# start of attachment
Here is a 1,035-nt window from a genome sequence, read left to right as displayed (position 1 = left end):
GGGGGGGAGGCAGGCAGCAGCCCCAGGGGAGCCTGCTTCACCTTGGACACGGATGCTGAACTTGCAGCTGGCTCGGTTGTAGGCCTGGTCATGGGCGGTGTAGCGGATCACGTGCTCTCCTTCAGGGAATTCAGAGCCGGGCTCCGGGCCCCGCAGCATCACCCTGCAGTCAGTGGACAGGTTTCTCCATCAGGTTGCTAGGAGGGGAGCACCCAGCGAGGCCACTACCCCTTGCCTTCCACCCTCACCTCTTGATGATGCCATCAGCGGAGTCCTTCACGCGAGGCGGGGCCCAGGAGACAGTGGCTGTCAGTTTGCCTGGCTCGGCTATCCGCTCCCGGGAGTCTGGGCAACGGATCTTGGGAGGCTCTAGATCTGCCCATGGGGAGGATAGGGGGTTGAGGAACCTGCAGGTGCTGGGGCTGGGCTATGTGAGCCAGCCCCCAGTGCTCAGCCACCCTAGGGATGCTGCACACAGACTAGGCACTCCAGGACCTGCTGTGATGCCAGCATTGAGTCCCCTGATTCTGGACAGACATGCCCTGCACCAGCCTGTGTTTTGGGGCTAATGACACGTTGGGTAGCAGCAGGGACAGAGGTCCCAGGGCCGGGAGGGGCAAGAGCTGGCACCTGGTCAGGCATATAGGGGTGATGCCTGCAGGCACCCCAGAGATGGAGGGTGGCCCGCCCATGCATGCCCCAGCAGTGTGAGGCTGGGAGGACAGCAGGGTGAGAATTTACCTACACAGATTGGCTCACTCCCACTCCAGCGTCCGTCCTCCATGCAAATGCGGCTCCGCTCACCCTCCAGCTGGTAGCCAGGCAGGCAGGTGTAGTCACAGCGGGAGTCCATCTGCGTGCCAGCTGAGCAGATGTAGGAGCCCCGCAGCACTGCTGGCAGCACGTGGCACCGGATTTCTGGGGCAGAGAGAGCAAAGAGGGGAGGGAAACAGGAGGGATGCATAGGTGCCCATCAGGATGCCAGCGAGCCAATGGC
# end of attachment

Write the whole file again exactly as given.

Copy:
Here is a 1,035-nt window from a genome sequence, read left to right as displayed (position 1 = left end):
GGGGGGGAGGCAGGCAGCAGCCCCAGGGGAGCCTGCTTCACCTTGGACACGGATGCTGAACTTGCAGCTGGCTCGGTTGTAGGCCTGGTCATGGGCGGTGTAGCGGATCACGTGCTCTCCTTCAGGGAATTCAGAGCCGGGCTCCGGGCCCCGCAGCATCACCCTGCAGTCAGTGGACAGGTTTCTCCATCAGGTTGCTAGGAGGGGAGCACCCAGCGAGGCCACTACCCCTTGCCTTCCACCCTCACCTCTTGATGATGCCATCAGCGGAGTCCTTCACGCGAGGCGGGGCCCAGGAGACAGTGGCTGTCAGTTTGCCTGGCTCGGCTATCCGCTCCCGGGAGTCTGGGCAACGGATCTTGGGAGGCTCTAGATCTGCCCATGGGGAGGATAGGGGGTTGAGGAACCTGCAGGTGCTGGGGCTGGGCTATGTGAGCCAGCCCCCAGTGCTCAGCCACCCTAGGGATGCTGCACACAGACTAGGCACTCCAGGACCTGCTGTGATGCCAGCATTGAGTCCCCTGATTCTGGACAGACATGCCCTGCACCAGCCTGTGTTTTGGGGCTAATGACACGTTGGGTAGCAGCAGGGACAGAGGTCCCAGGGCCGGGAGGGGCAAGAGCTGGCACCTGGTCAGGCATATAGGGGTGATGCCTGCAGGCACCCCAGAGATGGAGGGTGGCCCGCCCATGCATGCCCCAGCAGTGTGAGGCTGGGAGGACAGCAGGGTGAGAATTTACCTACACAGATTGGCTCACTCCCACTCCAGCGTCCGTCCTCCATGCAAATGCGGCTCCGCTCACCCTCCAGCTGGTAGCCAGGCAGGCAGGTGTAGTCACAGCGGGAGTCCATCTGCGTGCCAGCTGAGCAGATGTAGGAGCCCCGCAGCACTGCTGGCAGCACGTGGCACCGGATTTCTGGGGCAGAGAGAGCAAAGAGGGGAGGGAAACAGGAGGGATGCATAGGTGCCCATCAGGATGCCAGCGAGCCAATGGC